Induction of Autoimmunity in a Bleomycin-Induced Murine Model of Experimental Systemic Sclerosis: An Important Role for CD4+ T Cells

Department of Immunology, Nagoya University Graduate School of Medicine, Nagoya, Aichi, Japan.
Journal of Investigative Dermatology (Impact Factor: 7.22). 02/2009; 129(7):1688-95. DOI: 10.1038/jid.2008.431
Source: PubMed


Systemic sclerosis (SSc) is an autoimmune disease characterized by the excessive deposition of collagen in the skin or other organs and the production of specific antinuclear antibodies (ANAs). Recently, bleomycin (BLM)-induced experimental scleroderma was reported in a murine model. Here, we present further development of this model and suggest that it is appropriate for the analysis of human diffuse type SSc. BLM was injected into the shaved backs of C3H or BALB/c mice (100 microg/mouse) 5 days per week for 3 weeks. Skin fibrosis was confirmed and pathological changes were seen in the lower part of the esophagus and stomach similar to those seen in SSc. The sera from these mice had autoantibodies specific to the damaged tissues and ANAs. Transfer of CD4(+) T cells from BLM-treated BALB/c mice induced the same pathological changes and antibody production in untreated-BALB/c nude mice. Hence, tissue fibrosis and the production of ANAs are probably associated with CD4(+) T-cell activity in this model. In conclusion, this model will be valuable for investigating the relationship between tissue fibrosis and abnormalities of the immune system.

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    • "In addition, following the administration of very high doses of subcutaneous bleomycin, lung fibrosis with cellular infiltrates and damaged lung architecture appeared [141]. Antinuclear autoantibodies, such as anti-Scl-70, anti-U1-RNP, and anti-histone also reflect the development of a systemic immune reaction [142]. "
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    ABSTRACT: Systemic sclerosis is a systemic connective tissue disorder characterized by the fibrosis of the skin and certain visceral organs, vasculopathy, and immunological abnormalities. Several genetic and inducible animal models of SSc have been developed and are available for research studies. The purpose of this review is to summarize the various animal models of systemic sclerosis and describe the various contributions of these models in terms of understanding the pathophysiology of the condition and searching for new therapeutic strategies for this incurable disease.
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    • "B cells may infiltrate and persist in lung or skin via CD19-dependent signaling.18,20 Transfer of CD4 cells from an inflamed animal will transfer scleroderma to a naïve animal.21 The genetic bases of all aspects of this proposed cascade are amenable to confirmation and exploration by using the approach outlined in this study. "
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    ABSTRACT: The antineoplastic drug bleomycin leads to the side effect of pulmonary fibrosis in both humans and mice. We challenged genetically diverse inbred lines of mice from the Collaborative Cross with bleomycin to determine the heritability of this phenotype. Sibling pairs of mice from 40 lines were treated with bleomycin. Lung disease was assessed by scoring lung pathology and by measuring soluble collagen levels in lavage fluid. Serum micro ribonucleic acids (miRNAs) were also measured. Inbred sibling pairs of animals demonstrated high coinheritance of the phenotypes of disease susceptibility or disease resistance. The plasma levels of one miRNA were clearly correlated in sibling mice. The results showed that, as in humans, the lines that comprise the Collaborative Cross exhibited wide genetic variation in response to this drug. This finding suggests that the genetically diverse Collaborative Cross animals may reveal drug effects that might be missed if a study were based on a conventional mouse strain.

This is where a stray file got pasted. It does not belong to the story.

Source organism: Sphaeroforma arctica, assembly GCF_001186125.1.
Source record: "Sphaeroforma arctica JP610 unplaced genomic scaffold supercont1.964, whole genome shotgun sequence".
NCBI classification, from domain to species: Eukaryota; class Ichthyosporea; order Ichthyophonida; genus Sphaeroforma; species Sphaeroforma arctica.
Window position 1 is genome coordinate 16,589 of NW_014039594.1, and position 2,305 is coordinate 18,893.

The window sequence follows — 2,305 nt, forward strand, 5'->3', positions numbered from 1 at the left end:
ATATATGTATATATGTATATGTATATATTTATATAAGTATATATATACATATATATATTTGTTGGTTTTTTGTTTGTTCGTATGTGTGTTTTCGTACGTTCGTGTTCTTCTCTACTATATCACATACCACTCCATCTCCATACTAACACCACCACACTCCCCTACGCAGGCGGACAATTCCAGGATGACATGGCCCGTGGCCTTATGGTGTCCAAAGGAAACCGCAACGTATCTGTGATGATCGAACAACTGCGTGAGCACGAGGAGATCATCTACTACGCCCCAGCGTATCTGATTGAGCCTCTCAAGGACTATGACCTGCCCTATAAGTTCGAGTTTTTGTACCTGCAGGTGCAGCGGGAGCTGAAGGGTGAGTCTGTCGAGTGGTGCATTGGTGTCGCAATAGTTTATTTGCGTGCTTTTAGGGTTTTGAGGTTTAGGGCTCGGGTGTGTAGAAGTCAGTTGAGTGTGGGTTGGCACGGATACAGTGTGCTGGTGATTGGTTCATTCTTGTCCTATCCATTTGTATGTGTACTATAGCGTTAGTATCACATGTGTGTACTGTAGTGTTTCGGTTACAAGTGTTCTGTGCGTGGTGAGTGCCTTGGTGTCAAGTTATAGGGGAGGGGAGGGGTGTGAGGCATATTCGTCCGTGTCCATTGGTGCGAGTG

Pharmacogenomics and Personalized Medicine 07/2011; 4(1):35-45. DOI:10.2147/PGPM.S22475
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    ABSTRACT: Scleroderma is a fibrotic condition characterized by immunological abnormalities, vascular injury and increased accumulation of extracellular matrix proteins in the skin. Although the etiology of scleroderma has not yet been fully elucidated, a growing body of evidence suggests that extracellular matrix overproduction by activated fibroblasts results from a complex interaction among endothelial cells, lymphocytes, macrophages and fibroblasts, through a number of mediators, such as cytokines, chemokines and growth factors. For a better understanding of the pathophysiology of scleroderma, animal models are important tools. These models reproduce several histological as well as biochemical aspects of human scleroderma, and we can learn a lot through animal studies. On the other hand, it must be emphasized that studying animal models cannot answer all the problems of human scleroderma. In this review, I introduce current insights into the pathogenesis and also recent updates of therapeutic approaches using several animal models of SSc, and discuss their contribution to our understanding of the pathogenesis of, and treatments for, human scleroderma.
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